stingless jellyfish…many float the waters of the islands

jellyfish

http://www.aqua.org/explore/baltimore/exhibits-experiences/jellies-invasion

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Blue Blubber Jelly

The blue blubber jelly actually ranges in color from white to light blue to dark purple. Its bell pulses in a distinctive, staccato-like rhythm.

In Asia this venomous jelly is considered a delicacy…

The blue blubber jelly actually ranges in color from white to light blue to dark purple. Its bell pulses in a distinctive, staccato-like rhythm.

This venomous jelly can be safely eaten once it’s been correctly dried and processed. Dried jellies are popular in many Asian countries, especially Japan, where they’re considered a culinary delicacy. The texture is reportedly crispy, yet elastic—hence the name “rubber band salad” for a dish sold in China. The Chinese believe eating jellies will reduce high blood pressure

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http://www.aqua.org/explore/animals/jellyfish-blue-blubber-jelly

The blue blubber’s bell can be up to 16 inches wide.

They eat Plankton

They live in the Coastal waters of eastern and northern Australia.

In the past, jelly populations were kept in check by predators like sea turtles and jelly-eating fish. Due to the reduction of their predators, jelly populations are growing at alarming rates.

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Sea turtles and other jelly-eating animals, such as tuna, sunfish, butterfish, and spiny dogfish, keep the jelly populations in balance. All seven species of sea turtles include them in their diets. The largest sea turtle species, the leatherback, depends on jellies for food. Because jellies are more than 90% water and an adult leatherback can weigh more than 2,000 pounds, one turtle can consume a lot of jellies!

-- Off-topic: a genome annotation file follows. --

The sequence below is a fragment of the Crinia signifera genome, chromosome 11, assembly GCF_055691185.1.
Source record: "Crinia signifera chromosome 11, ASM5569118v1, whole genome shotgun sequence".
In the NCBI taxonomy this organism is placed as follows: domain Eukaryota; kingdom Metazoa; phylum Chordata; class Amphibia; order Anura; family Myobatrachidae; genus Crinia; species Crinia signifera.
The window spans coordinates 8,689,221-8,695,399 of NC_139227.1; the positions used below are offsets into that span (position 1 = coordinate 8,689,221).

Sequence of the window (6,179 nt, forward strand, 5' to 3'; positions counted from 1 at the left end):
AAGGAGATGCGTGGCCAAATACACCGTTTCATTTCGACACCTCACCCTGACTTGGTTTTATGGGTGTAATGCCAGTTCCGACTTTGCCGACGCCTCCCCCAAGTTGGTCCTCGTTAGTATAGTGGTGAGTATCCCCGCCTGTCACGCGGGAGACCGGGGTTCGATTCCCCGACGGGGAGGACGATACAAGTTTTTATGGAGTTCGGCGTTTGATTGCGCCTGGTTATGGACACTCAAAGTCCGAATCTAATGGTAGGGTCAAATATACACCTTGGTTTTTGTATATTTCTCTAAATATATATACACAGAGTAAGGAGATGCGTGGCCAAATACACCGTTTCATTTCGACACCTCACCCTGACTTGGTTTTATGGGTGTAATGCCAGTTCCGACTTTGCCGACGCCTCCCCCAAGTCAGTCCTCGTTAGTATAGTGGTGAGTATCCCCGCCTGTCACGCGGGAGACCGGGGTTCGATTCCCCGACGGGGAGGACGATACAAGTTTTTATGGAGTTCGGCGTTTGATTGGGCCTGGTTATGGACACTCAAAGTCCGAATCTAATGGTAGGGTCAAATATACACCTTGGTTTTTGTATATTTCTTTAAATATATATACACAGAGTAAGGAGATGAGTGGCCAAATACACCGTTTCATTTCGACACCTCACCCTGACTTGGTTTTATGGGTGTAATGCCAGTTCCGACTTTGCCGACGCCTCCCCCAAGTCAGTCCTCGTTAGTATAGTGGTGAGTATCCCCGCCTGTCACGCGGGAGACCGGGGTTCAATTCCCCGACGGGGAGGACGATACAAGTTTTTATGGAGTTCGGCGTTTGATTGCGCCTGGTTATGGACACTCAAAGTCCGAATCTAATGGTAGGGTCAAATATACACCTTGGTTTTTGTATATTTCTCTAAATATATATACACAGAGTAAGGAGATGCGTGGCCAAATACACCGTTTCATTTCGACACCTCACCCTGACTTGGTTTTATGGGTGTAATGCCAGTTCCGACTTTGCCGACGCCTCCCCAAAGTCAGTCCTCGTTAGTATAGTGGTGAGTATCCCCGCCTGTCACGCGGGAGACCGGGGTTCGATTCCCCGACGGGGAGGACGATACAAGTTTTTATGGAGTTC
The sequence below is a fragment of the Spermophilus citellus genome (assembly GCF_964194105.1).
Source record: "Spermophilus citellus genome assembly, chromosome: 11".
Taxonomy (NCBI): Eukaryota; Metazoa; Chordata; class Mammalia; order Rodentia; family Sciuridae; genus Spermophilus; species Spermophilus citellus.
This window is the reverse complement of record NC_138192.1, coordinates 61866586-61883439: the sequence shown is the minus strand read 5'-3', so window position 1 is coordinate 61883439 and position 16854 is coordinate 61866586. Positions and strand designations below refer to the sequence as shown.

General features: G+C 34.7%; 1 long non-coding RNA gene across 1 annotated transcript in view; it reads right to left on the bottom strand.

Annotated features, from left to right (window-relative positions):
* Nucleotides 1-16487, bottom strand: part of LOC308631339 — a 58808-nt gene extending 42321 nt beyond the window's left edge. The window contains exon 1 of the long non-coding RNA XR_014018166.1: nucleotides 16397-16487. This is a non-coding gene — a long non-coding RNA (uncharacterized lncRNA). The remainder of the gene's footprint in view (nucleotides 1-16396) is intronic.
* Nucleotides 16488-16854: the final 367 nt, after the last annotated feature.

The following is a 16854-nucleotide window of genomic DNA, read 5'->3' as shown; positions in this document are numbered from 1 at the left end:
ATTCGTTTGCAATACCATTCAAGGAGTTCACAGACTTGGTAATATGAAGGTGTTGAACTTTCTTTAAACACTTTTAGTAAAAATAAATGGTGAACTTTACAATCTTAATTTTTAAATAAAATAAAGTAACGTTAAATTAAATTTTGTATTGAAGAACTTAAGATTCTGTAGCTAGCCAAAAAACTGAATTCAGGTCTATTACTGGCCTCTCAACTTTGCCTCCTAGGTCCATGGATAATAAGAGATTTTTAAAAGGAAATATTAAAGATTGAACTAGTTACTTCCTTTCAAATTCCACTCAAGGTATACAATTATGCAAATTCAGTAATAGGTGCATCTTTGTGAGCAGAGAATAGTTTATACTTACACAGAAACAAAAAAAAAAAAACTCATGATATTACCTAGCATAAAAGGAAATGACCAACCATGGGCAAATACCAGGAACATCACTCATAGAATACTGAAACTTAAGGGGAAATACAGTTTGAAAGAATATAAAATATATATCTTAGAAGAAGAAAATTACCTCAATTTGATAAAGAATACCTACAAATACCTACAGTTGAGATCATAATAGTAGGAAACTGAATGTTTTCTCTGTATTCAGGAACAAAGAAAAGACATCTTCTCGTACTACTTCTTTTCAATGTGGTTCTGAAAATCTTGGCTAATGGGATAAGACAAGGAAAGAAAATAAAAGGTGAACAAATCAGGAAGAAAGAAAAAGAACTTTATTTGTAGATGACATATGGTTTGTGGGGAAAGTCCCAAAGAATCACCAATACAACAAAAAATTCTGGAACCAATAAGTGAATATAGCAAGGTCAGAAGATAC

Blue blubbers often come to us with tiny symbiotic copepods that eat dead tissue off the jelly and usually don’t harm the animal, as long as it is healthy. However, if the animal’s delicate tissue rips even slightly, the copepods begin to feast on the jelly, often leading to its demise. The aquarists work diligently to keep these copepods to a minimum

Last night..15 Jan 2012 was the second highest neap, which also means the lowest low tide. Lamb Island Point had a very high tide which must have brought many jellyfish closer to the shore. When the tide receded quickly, they were caught on the rocks by the mangroves.

Today there were many jellyfish lying on the rocks.

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At night you can see them around the jetty glowing in the dark.

Today they are lying on the rocks ‘melting’ as they lie there.

I took this video of a jellyfish swimming in the shallow rock pool yesterday

Marguerite Carstairs http://youtu.be/EmbTBbec2gM

www.youtube.comStranded by the low tide, the jellyfish tries to swim as the tide comes in and fills up the place he is in https://sunrisetoday.wordpress.com/

Published by Ladymaggic

Artist, Traveller, Researcher and Writer, currently living on Macleay Island., where I photograph and share experiences and events around the Islands and Island Life until I am able to travel again. Travel photos and videos about many places in Australia​ and the world

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